State demands Hilcorp monitor environmental impact of Cook Inlet gas leak

Still from footage taken by a helicopter of a gas leak in Cook Inlet, obtained by the environmental group Cook Inletkeeper. (Image courtesy Cook Inletkeeper)

The state is asking oil and gas company Hilcorp to dramatically step up environmental monitoring near a natural gas leak in Cook Inlet.

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The Department of Environmental Conservation, or DEC, says the company needs to be prepared to “evacuate the line,” which could include shutting down wells, by March 13, depending on monitoring results.

The gas leak, discovered Feb. 7, is releasing natural gas at a rate of 210,000 to 310,000 cubic feet per day, according to Hilcorp.

The company has said ice conditions in Cook Inlet won’t allow for beginning repairs on the line until mid- to late March.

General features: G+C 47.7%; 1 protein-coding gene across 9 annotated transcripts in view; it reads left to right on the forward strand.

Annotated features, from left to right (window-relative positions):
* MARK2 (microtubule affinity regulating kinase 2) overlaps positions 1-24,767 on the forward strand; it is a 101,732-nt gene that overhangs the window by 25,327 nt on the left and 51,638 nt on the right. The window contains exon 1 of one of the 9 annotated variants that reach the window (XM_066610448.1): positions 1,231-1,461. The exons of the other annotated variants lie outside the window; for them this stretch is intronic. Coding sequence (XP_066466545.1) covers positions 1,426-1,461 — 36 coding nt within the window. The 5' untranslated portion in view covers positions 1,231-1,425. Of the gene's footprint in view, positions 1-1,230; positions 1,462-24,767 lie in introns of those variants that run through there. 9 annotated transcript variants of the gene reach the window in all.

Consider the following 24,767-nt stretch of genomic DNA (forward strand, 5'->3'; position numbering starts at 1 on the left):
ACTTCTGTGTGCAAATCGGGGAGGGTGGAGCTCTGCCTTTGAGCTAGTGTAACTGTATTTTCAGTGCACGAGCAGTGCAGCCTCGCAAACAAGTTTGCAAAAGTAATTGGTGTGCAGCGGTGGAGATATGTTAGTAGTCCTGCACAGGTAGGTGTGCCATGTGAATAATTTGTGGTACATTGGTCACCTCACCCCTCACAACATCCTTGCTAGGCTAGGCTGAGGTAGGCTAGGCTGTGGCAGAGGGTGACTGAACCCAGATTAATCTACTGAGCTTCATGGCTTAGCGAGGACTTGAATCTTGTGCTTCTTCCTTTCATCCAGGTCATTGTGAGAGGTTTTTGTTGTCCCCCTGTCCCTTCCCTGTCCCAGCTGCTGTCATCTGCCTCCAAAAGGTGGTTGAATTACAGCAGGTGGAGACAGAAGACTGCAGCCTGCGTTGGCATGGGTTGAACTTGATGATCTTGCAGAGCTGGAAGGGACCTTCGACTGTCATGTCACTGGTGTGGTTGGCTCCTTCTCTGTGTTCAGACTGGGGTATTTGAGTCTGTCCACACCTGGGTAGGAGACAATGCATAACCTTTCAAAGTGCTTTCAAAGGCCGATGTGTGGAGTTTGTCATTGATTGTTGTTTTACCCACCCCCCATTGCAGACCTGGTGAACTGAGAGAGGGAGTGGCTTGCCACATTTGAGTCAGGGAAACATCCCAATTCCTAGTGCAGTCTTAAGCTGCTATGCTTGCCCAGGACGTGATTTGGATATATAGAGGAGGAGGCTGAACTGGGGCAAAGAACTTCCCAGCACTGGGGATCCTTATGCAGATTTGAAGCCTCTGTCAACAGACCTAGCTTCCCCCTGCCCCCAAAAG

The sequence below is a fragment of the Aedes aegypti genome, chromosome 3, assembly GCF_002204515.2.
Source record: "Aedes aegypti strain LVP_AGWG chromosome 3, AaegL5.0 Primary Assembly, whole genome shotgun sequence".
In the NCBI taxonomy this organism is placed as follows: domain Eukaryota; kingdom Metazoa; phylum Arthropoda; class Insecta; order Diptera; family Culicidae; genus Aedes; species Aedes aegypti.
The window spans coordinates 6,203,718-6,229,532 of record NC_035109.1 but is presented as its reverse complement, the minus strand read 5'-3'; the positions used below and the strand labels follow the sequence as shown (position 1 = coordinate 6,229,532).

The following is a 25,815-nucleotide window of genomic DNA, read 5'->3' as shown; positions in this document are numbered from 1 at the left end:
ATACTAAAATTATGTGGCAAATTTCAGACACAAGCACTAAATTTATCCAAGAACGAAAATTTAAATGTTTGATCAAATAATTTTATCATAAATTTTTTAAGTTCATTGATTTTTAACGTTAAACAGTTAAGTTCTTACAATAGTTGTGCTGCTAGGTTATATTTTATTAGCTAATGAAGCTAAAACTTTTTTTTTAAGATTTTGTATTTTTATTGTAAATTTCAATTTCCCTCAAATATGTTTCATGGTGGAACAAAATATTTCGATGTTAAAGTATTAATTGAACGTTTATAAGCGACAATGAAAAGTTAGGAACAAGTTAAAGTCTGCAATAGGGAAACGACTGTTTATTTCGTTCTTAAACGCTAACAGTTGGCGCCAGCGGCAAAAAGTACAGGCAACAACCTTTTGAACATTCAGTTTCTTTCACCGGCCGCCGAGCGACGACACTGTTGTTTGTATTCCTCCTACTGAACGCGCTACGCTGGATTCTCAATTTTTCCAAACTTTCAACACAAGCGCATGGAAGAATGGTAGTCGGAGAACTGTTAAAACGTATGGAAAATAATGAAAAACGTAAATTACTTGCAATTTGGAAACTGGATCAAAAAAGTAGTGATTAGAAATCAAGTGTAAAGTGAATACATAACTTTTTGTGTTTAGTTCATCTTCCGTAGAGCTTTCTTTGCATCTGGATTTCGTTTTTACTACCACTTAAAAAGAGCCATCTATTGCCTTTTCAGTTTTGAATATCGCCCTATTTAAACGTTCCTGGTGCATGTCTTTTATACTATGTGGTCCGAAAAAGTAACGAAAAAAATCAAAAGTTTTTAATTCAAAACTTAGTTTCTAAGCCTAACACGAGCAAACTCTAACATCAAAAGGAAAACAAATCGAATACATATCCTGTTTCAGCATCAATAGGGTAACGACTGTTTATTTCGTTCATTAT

DEC sent a letter Feb. 27 to the company, which said it’s “imperative” Hilcorp begin monitoring for potential fish and wildlife impacts and perform regular air and water quality sampling.

The state is asking the company to use trained observers to look for dead fish, birds and marine mammals in the area.

Cook Inlet is critical habitat for an endangered population of beluga whales. DEC also wants acoustic monitoring near the site to determine how far the sound of the leaking gas extends under water.

Hilcorp has until March 8 to come up with a monitoring plan.